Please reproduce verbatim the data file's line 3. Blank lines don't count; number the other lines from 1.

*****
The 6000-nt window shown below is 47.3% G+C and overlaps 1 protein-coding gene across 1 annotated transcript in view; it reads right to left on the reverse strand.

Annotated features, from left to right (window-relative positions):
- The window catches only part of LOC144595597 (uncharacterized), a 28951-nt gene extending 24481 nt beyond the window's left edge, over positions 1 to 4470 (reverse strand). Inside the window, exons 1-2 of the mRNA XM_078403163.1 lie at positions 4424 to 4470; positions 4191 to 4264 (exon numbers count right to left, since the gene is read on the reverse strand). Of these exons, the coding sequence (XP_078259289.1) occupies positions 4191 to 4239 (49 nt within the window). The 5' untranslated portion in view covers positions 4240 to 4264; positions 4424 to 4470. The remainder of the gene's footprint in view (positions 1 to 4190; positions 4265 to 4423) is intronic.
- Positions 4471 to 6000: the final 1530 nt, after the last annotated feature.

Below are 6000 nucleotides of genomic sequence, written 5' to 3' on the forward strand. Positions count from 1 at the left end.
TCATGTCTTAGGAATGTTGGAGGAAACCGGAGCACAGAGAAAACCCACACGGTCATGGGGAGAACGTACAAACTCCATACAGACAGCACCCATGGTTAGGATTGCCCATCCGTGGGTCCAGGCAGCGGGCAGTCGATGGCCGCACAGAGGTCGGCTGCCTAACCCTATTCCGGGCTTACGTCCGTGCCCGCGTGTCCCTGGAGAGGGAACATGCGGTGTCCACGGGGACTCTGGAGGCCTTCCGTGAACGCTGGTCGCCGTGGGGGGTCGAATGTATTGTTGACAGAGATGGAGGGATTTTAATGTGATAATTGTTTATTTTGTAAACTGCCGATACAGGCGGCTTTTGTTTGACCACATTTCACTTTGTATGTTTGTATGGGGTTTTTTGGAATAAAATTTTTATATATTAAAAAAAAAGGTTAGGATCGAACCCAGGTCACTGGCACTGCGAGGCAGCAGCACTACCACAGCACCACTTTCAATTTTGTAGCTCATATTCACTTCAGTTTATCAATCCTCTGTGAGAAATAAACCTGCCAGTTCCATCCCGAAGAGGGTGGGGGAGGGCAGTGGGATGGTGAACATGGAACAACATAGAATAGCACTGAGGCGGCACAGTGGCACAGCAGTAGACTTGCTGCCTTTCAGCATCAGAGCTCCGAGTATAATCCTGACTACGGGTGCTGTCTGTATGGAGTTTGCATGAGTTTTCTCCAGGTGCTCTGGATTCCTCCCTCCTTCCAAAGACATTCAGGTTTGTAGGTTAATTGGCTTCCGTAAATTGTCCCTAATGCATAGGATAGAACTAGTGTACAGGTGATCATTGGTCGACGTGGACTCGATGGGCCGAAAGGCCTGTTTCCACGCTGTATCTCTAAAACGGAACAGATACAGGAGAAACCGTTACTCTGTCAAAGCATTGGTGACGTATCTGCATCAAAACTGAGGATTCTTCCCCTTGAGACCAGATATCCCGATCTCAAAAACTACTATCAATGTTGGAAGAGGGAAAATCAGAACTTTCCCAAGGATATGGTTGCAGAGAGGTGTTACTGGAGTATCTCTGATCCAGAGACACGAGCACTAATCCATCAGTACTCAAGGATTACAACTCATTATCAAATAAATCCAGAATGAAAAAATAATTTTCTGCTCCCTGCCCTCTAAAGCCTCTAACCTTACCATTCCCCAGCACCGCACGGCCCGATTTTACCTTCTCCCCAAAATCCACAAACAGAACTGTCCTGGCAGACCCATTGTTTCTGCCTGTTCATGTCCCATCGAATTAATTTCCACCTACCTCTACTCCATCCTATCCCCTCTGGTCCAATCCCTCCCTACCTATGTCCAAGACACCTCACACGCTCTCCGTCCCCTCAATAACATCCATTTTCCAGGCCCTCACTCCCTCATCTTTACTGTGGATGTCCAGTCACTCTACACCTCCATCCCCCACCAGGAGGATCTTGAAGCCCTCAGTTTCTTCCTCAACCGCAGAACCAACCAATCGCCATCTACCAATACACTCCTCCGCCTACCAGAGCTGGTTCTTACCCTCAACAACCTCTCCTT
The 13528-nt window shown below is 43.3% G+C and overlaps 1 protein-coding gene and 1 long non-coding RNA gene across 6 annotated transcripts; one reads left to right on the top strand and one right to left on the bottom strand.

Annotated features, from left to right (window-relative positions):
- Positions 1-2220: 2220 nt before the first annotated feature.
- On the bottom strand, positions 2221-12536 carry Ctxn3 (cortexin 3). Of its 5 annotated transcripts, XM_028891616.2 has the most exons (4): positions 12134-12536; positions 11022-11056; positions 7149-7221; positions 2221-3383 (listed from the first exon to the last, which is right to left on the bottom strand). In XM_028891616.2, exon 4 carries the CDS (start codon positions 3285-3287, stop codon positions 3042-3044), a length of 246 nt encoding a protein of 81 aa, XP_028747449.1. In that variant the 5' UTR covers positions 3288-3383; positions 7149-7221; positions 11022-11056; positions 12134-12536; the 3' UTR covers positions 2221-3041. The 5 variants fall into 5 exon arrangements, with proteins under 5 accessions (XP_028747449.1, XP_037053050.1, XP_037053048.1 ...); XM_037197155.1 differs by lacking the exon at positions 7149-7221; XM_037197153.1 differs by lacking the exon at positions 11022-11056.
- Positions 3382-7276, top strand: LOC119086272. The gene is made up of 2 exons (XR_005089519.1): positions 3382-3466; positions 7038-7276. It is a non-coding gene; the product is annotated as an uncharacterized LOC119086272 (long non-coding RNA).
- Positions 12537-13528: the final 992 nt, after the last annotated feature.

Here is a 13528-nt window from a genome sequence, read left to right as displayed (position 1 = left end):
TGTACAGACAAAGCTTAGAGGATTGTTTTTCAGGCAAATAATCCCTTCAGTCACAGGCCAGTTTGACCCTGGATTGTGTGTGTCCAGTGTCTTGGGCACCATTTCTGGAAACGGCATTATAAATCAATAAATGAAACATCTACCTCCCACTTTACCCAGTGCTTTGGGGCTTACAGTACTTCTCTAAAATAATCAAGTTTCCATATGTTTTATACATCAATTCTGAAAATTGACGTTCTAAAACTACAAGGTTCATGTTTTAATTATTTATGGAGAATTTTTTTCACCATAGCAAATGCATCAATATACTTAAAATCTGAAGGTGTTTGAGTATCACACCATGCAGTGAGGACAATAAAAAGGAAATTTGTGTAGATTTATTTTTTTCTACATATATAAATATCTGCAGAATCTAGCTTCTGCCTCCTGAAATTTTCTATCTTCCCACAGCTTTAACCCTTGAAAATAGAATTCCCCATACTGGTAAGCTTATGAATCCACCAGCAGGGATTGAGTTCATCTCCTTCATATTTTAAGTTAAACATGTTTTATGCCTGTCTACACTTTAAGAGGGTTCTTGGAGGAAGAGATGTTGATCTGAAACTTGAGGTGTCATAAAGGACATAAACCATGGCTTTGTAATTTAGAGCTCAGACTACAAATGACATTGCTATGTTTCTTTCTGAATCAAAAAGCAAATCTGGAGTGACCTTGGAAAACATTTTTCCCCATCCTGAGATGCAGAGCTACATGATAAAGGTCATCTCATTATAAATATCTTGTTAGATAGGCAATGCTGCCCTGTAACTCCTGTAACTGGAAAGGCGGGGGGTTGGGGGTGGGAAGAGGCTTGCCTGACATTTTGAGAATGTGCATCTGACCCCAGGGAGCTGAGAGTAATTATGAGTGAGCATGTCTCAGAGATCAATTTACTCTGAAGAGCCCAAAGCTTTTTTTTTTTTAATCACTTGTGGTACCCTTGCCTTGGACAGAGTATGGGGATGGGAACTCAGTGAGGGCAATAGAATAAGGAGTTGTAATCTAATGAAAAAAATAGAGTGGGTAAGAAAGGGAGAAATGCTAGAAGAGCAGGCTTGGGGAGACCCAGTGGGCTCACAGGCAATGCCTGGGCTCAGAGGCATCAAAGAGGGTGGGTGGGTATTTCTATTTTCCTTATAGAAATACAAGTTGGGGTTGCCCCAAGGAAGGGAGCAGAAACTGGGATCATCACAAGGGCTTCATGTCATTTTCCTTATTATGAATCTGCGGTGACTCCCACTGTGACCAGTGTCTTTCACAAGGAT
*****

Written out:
- The window catches only part of LOC144595597 (uncharacterized), a 28951-nt gene extending 24481 nt beyond the window's left edge, over positions 1 to 4470 (reverse strand). Inside the window, exons 1-2 of the mRNA XM_078403163.1 lie at positions 4424 to 4470; positions 4191 to 4264 (exon numbers count right to left, since the gene is read on the reverse strand). Of these exons, the coding sequence (XP_078259289.1) occupies positions 4191 to 4239 (49 nt within the window). The 5' untranslated portion in view covers positions 4240 to 4264; positions 4424 to 4470. The remainder of the gene's footprint in view (positions 1 to 4190; positions 4265 to 4423) is intronic.